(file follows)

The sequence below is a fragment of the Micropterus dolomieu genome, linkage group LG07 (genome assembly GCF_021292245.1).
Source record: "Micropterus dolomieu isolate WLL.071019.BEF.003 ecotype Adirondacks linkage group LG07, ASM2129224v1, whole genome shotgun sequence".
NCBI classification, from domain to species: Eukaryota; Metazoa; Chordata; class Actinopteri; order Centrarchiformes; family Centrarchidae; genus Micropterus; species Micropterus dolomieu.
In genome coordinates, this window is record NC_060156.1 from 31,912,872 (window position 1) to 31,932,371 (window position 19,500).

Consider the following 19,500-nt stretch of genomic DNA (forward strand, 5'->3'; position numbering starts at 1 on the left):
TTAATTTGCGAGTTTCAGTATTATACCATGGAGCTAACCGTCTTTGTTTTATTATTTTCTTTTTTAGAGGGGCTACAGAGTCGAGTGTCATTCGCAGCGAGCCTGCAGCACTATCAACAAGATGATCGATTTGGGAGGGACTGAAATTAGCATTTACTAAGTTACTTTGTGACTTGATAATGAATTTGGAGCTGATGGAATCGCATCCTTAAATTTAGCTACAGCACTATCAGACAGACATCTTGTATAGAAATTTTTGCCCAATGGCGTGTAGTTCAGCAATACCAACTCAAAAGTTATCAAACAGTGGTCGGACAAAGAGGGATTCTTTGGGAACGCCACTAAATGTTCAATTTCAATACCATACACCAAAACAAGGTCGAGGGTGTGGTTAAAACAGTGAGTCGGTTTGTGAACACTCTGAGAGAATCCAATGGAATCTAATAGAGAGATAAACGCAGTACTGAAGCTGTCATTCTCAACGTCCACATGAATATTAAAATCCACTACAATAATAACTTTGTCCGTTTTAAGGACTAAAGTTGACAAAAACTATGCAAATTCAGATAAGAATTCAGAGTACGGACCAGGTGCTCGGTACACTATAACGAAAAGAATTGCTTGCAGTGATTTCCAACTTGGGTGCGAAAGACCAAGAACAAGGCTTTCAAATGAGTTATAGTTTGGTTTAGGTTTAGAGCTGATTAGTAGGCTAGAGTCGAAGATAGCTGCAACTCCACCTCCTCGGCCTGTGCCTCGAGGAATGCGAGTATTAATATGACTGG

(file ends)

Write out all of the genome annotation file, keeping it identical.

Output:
The sequence below is a fragment of the Micropterus dolomieu genome, linkage group LG07 (genome assembly GCF_021292245.1).
Source record: "Micropterus dolomieu isolate WLL.071019.BEF.003 ecotype Adirondacks linkage group LG07, ASM2129224v1, whole genome shotgun sequence".
NCBI classification, from domain to species: Eukaryota; Metazoa; Chordata; class Actinopteri; order Centrarchiformes; family Centrarchidae; genus Micropterus; species Micropterus dolomieu.
In genome coordinates, this window is record NC_060156.1 from 31,912,872 (window position 1) to 31,932,371 (window position 19,500).

Consider the following 19,500-nt stretch of genomic DNA (forward strand, 5'->3'; position numbering starts at 1 on the left):
TTAATTTGCGAGTTTCAGTATTATACCATGGAGCTAACCGTCTTTGTTTTATTATTTTCTTTTTTAGAGGGGCTACAGAGTCGAGTGTCATTCGCAGCGAGCCTGCAGCACTATCAACAAGATGATCGATTTGGGAGGGACTGAAATTAGCATTTACTAAGTTACTTTGTGACTTGATAATGAATTTGGAGCTGATGGAATCGCATCCTTAAATTTAGCTACAGCACTATCAGACAGACATCTTGTATAGAAATTTTTGCCCAATGGCGTGTAGTTCAGCAATACCAACTCAAAAGTTATCAAACAGTGGTCGGACAAAGAGGGATTCTTTGGGAACGCCACTAAATGTTCAATTTCAATACCATACACCAAAACAAGGTCGAGGGTGTGGTTAAAACAGTGAGTCGGTTTGTGAACACTCTGAGAGAATCCAATGGAATCTAATAGAGAGATAAACGCAGTACTGAAGCTGTCATTCTCAACGTCCACATGAATATTAAAATCCACTACAATAATAACTTTGTCCGTTTTAAGGACTAAAGTTGACAAAAACTATGCAAATTCAGATAAGAATTCAGAGTACGGACCAGGTGCTCGGTACACTATAACGAAAAGAATTGCTTGCAGTGATTTCCAACTTGGGTGCGAAAGACCAAGAACAAGGCTTTCAAATGAGTTATAGTTTGGTTTAGGTTTAGAGCTGATTAGTAGGCTAGAGTCGAAGATAGCTGCAACTCCACCTCCTCGGCCTGTGCCTCGAGGAATGCGAGTATTAATATGACTGG